The ratings during actual use can change due to effects of temperature and internal resistance.
INVERTER BATTERY DISCHARGE RATE
C10 is the available capacity of the battery when discharged over 10 hrs. C20 is for 20Hrs and so on. These indicate how many amperes the battery will supply for 10 and 20 hours without dropping below a certain voltage. So, lesser the discarge rate, the lesser electricity you will be able to draw for the designated period.
TYPES OF INVERTER BATTERY
Lead-acid batteries are the oldest type of rechargeable battery. Most of the inverters batteries are lead acids battery of different types.
These batteries need maintenance and distilled water to be filled periodically.
The traditional engine start and traction style battery.
Liquid electrolyte is free to move in the cell compartment
User has access to the individual cells and can add distilled water as the battery dries out.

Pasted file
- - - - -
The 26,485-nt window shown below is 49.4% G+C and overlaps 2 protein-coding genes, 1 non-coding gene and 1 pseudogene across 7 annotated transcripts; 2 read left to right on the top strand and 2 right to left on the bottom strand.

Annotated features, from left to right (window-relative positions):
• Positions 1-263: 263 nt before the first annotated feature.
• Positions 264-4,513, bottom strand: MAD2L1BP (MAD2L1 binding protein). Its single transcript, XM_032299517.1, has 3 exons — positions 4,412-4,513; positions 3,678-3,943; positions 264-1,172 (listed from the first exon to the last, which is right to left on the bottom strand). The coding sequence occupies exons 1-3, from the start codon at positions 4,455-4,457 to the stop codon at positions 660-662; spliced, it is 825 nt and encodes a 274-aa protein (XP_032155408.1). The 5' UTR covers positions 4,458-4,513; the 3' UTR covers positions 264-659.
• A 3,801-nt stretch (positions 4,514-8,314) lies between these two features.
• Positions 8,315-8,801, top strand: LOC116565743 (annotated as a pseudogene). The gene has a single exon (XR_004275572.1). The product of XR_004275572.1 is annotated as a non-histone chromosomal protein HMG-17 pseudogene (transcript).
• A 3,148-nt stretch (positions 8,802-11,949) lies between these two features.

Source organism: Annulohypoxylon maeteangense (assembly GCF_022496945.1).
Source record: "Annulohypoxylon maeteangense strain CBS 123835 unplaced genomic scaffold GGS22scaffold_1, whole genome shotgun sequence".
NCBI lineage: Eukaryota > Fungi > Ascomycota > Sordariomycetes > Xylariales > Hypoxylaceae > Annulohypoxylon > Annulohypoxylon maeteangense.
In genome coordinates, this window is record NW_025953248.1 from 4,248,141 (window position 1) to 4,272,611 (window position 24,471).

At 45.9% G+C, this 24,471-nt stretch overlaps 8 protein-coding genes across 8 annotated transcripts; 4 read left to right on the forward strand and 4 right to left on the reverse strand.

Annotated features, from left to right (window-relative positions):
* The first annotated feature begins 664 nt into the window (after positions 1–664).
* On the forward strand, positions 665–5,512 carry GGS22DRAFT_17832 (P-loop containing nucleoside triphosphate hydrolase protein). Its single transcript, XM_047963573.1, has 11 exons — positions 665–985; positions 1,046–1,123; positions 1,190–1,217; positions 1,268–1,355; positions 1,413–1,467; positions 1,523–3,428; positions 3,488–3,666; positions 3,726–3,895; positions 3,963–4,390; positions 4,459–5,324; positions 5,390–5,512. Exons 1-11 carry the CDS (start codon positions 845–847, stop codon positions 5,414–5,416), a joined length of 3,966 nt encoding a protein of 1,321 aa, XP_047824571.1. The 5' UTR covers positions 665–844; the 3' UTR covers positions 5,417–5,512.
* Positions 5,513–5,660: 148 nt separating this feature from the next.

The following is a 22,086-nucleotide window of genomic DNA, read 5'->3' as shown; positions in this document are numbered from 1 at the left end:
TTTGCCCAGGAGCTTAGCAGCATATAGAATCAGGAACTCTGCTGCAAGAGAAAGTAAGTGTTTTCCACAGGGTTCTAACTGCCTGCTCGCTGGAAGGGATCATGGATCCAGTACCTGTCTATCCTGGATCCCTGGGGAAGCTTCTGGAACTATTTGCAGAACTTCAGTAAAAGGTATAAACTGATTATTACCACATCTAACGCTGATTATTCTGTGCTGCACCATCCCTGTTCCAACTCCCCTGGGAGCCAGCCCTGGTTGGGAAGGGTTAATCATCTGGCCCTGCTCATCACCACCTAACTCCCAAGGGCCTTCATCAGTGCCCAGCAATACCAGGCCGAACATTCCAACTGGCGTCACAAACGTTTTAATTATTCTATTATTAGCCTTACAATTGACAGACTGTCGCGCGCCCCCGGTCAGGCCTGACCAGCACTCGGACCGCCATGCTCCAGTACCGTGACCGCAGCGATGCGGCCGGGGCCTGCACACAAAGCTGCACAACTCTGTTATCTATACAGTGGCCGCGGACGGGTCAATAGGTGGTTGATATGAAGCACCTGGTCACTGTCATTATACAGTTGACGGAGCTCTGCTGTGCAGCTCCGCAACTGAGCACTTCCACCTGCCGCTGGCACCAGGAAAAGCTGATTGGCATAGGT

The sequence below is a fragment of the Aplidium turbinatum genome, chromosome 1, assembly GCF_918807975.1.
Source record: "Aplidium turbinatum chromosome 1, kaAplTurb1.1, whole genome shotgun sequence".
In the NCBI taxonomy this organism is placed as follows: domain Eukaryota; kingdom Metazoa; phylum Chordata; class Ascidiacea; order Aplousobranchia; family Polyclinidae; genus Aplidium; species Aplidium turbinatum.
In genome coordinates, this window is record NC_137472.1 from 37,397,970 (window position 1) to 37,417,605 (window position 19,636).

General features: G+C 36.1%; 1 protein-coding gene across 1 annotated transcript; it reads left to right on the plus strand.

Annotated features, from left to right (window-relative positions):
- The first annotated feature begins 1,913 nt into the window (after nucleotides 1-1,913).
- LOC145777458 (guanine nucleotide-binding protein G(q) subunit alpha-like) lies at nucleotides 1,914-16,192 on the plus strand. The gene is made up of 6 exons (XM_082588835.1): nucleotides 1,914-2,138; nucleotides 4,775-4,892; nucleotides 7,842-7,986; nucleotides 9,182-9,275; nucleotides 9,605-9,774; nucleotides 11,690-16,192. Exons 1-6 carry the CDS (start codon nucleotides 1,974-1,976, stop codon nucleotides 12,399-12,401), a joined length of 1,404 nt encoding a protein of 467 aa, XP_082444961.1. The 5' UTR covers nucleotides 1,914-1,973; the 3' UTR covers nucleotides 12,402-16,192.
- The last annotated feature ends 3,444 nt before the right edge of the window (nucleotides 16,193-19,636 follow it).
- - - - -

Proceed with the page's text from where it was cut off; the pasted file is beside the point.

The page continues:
Popular uses are engine starting and deep cycle designs.
Deep cycle battery
The deep cycle batteries are specifically designed to be less susceptible to degradation due to cycling, and are required for applications where the batteries are regularly discharged like uninterruptible power supplies. These batteries have thicker plates that can deliver less peak current, but can withstand frequent discharging.
They are also known as traction batteries or golf cart type. They should be used in order to be able to handle the repeated discharge/charge cycles and hence are more suitable for applications.
Based on Design
a.) Pure Plante
The Plante positive plate batteries can provide long life but at a relatively high expense than flat plate or tubular batteries and hence find less use nowadays.
b.) Flat Plate
The positive plate is a rugged lead alloy grid which is filled with a specially compounded paste active material